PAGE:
A “flowing” chromatogram, which is extensively used, is obtained by a procedure in which solvents are allowed to flow through the column until the separated drug appears in the effluent solution, known as the “eluate.” The drug may be determined in the eluate by titration or by a spectrophotometric or colorimetric method, or the solvent may be evaporated, leaving the drug in more or less pure form. If a second drug principle is involved, it is eluted by continuing the first solvent or by passing a solvent of stronger eluting power through the column. The efficiency of the separation may be checked by obtaining a thin-layer chromatogram on the individual fractions.
A modified procedure for adding the mixture to the column is sometimes employed. The drug, in a solid form, and, as in the case of a powdered tablet, without separation from the excipients, is mixed with some of the adsorbent and added to the top of a column. The subsequent flow of solvent moves the drug down the column in the manner described.
Column Partition Chromatography
In partition chromatography the substances to be separated are partitioned between two immiscible liquids, one of which, the immobile phase, is adsorbed on a Solid Support, thereby presenting a very large surface area to the flowing solvent or mobile phase. The exceedingly high number of successive liquid-liquid contacts allows an efficiency of separation not achieved in ordinary liquid-liquid extraction.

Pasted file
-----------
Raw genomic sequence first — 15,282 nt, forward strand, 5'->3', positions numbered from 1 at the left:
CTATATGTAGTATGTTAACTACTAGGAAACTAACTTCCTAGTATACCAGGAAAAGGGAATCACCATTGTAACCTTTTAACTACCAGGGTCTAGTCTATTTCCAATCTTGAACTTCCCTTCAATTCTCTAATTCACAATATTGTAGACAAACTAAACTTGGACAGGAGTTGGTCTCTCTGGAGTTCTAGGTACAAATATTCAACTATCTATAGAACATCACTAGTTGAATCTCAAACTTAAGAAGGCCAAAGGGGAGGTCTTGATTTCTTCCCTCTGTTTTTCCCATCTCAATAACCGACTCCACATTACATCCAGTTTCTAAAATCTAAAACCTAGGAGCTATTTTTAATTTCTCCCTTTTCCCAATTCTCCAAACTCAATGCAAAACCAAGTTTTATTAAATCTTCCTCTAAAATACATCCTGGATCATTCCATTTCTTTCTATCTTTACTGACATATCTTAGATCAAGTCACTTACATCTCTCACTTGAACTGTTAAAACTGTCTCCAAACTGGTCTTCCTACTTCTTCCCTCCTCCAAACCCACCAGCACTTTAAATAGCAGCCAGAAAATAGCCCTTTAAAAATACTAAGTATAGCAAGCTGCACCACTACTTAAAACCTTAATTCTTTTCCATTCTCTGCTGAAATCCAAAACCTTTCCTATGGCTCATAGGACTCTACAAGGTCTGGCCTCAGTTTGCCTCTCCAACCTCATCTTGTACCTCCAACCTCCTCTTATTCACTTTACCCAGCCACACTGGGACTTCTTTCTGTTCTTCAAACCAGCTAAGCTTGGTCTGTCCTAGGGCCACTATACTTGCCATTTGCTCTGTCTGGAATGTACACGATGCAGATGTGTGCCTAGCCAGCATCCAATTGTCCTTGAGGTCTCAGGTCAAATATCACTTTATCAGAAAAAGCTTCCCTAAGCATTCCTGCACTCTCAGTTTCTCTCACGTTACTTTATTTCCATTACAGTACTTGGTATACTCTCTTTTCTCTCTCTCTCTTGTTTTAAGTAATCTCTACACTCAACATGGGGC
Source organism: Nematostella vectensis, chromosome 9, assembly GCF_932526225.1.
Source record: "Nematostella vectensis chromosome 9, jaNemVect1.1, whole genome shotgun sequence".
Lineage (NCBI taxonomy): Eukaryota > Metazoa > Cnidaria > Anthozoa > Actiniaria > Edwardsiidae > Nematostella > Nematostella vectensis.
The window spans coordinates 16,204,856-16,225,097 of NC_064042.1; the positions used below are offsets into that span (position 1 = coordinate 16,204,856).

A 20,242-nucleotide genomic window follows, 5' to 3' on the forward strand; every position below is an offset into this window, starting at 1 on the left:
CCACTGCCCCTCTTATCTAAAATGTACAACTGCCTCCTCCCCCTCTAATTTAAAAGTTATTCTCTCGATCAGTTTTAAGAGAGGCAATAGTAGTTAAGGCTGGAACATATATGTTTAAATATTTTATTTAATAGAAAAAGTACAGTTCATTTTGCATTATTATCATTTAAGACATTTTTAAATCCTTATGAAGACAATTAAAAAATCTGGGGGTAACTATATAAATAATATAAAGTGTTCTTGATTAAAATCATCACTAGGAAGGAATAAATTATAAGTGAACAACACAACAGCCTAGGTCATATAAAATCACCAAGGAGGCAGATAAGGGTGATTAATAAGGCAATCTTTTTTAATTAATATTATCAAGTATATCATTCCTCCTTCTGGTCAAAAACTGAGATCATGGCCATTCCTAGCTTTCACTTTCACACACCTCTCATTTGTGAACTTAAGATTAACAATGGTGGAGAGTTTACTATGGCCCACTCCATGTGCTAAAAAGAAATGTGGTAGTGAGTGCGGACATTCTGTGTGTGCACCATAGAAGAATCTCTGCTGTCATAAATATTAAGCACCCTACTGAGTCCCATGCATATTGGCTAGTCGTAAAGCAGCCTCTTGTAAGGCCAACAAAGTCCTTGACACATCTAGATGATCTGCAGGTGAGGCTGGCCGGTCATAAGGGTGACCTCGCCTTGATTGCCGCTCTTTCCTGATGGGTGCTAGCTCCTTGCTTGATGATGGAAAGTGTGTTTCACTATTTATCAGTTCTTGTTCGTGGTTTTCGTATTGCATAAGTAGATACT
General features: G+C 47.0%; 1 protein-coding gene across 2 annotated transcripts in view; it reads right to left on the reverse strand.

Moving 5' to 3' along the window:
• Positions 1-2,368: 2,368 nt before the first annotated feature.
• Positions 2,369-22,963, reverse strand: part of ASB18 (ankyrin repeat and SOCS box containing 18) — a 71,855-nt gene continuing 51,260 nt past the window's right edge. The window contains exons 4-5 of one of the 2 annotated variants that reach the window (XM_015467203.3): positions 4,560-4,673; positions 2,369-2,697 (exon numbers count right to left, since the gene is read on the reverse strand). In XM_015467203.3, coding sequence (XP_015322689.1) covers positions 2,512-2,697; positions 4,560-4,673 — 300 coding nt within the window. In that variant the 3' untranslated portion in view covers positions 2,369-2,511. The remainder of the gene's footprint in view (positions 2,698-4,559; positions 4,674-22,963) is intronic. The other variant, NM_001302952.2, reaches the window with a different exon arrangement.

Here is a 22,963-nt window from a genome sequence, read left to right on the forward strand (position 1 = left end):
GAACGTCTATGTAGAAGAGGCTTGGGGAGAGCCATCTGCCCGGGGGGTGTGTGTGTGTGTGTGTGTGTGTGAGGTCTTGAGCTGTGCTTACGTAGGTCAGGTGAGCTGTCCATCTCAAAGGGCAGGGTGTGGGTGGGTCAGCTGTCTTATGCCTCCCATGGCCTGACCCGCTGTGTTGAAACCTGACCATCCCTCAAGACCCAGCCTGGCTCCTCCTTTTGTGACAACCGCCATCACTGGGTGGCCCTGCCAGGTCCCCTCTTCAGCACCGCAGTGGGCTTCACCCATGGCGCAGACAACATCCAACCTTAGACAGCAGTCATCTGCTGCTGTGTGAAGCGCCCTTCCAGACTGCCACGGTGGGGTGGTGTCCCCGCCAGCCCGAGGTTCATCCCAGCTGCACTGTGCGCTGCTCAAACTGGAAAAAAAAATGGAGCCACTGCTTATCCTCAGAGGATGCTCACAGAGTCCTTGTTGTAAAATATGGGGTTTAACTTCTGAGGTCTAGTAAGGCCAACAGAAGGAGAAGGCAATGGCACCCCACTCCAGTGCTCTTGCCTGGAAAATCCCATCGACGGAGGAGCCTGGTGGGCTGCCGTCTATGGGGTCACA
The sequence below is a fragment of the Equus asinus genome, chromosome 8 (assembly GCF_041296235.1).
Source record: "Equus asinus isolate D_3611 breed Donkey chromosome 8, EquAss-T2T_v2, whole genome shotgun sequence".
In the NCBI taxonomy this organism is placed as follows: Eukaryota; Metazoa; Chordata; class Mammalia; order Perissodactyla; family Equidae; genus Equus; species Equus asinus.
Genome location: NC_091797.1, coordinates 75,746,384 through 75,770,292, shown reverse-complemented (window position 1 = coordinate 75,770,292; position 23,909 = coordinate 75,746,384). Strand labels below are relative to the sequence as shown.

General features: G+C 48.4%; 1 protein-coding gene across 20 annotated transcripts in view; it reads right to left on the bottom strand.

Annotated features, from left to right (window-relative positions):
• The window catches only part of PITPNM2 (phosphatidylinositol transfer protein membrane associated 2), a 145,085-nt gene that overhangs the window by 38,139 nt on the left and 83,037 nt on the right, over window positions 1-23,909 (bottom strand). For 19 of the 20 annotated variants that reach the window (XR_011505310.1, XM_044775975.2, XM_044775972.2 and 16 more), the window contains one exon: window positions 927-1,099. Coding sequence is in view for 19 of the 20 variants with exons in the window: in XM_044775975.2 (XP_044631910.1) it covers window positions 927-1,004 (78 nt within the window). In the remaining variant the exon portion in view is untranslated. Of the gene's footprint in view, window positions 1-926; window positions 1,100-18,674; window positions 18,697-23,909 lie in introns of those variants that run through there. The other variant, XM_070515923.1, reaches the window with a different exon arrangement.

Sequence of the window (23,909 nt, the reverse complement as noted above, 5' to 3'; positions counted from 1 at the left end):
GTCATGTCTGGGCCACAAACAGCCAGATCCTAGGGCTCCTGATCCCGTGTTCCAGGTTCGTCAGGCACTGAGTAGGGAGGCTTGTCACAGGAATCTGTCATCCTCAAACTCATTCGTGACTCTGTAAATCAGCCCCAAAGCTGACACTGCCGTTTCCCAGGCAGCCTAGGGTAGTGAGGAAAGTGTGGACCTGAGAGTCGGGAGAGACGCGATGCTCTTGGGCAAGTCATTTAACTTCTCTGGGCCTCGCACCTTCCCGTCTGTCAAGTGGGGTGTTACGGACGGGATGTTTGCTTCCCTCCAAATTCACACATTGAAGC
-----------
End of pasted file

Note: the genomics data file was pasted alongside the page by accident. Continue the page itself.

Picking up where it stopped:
The Solid Support is usually polar, and the adsorbed immobile phase more polar than the mobile phase. The Solid Support that is most widely used is chromatographic siliceous earth having a particle size suitable to permit proper flow of eluant.1 In reverse-phase partition chromatography the adsorbed immobile phase is less polar than the mobile phase and the solid adsorbent is rendered nonpolar by treatment with a silanizing agent, such as dichlorodimethylsilane, to give silanized chromatographic siliceous earth.
The sample to be chromatographed is usually introduced into the chromatographic system in one of two ways: (a) a solution of the sample in a small volume of the mobile phase is added to the top of the column; or, (b) a solution of the sample in a small volume of the immobile phase is mixed with the Solid Support and transferred to the column as a layer above a bed of a mixture of immobile phase with adsorbent.
Development and elution are accomplished with flowing solvent as before. The mobile solvent usually is saturated with the immobile solvent before use.
In conventional liquid-liquid partition chromatography, the degree of partition of a given compound between the two liquid phases is expressed by its partition or distribution coefficient. In the case of compounds that dissociate, distribution can be controlled by modifying the pH, dielectric constant, ionic strength, and other properties of the two phases. Selective elution of the components of a mixture can be achieved by successively changing the mobile phase to one that provides a more favorable partition coefficient, or by changing the pH of the immobile phase in situ with a mobile phase consisting of a solution of an appropriate acid or base in an organic solvent.